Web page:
The development of the Board of Directors is undoubtedly one of the more critical responsibilities of any nonprofit organization. In our scan of the nonprofit sector, PMA has found that many organizations often rush to identify, recruit, elect and orient new board members in an effort to address their growing tension over vacant board seats and declining organizational health.
A board matrix can be a useful tool to help assess both desirable and undesirable areas of expertise, qualities, and characteristics of potential board members against the capacity of current board members and emerging organizational priorities. However, PMA cautions that the creation of a board matrix without careful consideration can mistakenly…
Result in a universal checklist of needs that do not necessarily reflect your organization’s unique strengths, challenges, opportunities and threats.
Replace several critical tactics including:
Establishing year-round board development efforts.
Board development is far too critical and comprehensive to be conducted on an ad-hoc basis. Nonprofit organizations are beginning to view board development, not as a nomination process, but as a year-round leadership development process that goes beyond the identification, recruitment, election and orientation of members to provide constant support, training and evaluation.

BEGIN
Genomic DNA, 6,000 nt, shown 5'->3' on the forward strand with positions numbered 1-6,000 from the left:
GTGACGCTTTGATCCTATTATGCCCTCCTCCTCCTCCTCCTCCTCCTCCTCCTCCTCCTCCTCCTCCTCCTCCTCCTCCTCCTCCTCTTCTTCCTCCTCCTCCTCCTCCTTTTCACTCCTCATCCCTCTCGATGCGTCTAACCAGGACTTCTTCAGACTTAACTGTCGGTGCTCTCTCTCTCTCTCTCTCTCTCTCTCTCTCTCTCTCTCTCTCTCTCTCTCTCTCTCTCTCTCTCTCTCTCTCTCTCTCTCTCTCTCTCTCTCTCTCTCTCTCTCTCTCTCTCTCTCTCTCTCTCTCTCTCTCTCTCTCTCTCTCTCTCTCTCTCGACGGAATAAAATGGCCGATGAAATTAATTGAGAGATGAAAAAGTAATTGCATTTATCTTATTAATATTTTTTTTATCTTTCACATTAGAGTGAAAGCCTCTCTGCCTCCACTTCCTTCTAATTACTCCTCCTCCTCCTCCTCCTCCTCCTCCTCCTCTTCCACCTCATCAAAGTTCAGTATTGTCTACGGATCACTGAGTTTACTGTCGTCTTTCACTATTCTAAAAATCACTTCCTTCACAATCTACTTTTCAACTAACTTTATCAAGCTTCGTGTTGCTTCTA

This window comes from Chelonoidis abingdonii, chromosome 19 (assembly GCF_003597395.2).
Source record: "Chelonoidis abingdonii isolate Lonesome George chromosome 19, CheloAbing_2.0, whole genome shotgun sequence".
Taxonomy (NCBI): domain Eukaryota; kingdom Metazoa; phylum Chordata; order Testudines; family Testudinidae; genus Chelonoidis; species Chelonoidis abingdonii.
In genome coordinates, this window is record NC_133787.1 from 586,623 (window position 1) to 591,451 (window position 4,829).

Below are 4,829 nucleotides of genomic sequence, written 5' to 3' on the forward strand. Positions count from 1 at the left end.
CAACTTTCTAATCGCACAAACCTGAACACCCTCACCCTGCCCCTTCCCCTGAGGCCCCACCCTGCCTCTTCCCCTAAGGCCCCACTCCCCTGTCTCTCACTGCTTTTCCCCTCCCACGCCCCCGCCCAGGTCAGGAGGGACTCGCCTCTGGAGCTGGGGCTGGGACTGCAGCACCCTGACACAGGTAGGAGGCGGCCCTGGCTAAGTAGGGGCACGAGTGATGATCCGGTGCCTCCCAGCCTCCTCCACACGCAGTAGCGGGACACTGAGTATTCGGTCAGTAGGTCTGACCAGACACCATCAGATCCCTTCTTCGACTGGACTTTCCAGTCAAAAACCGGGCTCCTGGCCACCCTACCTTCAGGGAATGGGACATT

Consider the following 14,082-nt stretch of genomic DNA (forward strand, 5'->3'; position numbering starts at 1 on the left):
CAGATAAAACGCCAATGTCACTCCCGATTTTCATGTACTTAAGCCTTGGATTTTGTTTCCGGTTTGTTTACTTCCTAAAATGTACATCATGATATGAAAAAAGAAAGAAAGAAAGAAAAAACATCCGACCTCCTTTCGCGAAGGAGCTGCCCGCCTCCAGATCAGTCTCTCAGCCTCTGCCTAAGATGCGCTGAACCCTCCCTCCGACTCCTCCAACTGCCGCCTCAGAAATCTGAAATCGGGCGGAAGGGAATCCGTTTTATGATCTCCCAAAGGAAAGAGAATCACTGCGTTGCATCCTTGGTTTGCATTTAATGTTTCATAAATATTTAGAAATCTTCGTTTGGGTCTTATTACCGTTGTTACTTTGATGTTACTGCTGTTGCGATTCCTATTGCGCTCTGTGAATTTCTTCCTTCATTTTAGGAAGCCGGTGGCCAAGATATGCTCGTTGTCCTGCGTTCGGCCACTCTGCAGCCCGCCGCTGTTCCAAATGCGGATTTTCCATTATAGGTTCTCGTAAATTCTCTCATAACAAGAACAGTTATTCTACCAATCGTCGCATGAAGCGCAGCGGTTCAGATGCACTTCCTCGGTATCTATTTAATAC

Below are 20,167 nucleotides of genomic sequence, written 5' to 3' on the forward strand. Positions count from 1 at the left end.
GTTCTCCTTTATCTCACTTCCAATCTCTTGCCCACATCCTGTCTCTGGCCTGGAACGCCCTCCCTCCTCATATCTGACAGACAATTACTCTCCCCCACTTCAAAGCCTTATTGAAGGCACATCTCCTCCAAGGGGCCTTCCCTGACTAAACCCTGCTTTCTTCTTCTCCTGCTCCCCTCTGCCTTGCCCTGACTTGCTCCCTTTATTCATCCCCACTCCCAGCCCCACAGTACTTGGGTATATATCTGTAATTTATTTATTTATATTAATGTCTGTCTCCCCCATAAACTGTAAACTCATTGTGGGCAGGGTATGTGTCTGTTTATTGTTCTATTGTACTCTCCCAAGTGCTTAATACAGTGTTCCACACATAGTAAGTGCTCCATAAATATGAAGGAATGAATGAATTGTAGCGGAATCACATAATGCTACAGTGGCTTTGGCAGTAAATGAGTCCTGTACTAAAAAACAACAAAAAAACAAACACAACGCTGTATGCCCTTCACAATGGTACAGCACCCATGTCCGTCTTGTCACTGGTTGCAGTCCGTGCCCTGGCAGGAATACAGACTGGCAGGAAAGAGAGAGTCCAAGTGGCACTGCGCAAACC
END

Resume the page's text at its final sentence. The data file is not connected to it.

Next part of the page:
Aligning recruitment with emerging priorities and your long-range plans.
New board members should help to address the demands of newly uncovered challenges and opportunities, as well as the goals, strategies and objectives of a strategic plan. Ask yourself, what new expertise, qualities, and characteristics will future board members need to demonstrate in order for the board and the organization to execute the strategic plan?
Assessing the current board.
Most organizations don’t recruit for the sake of recruiting, but rather work to identify and fill gaps. To achieve this end, a nonprofit organization must base their search in part on the capacity and shape of the current board, including strengths, challenges, opportunities and threats.
Clarifying roles and responsibilities.
Taking the roles and responsibilities of the board for granted can reduce the size of the prospect pool, minimize the potential of incoming candidates, and increase the board’s overall churn-rate. A well-written and articulated job description will, not only clarify minimal expectations, but also position board members for successful implementation of key strategies and tactics as set forth by the strategic plan.
The board matrix is an effective tool, but meant to be utilized thoughtfully and grounded in the reality of the nonprofit organization for which it is intended. Take the time to understand your organization’s current resources, to identify future needs, and to construct an infrastructure to adequately develop incoming board members.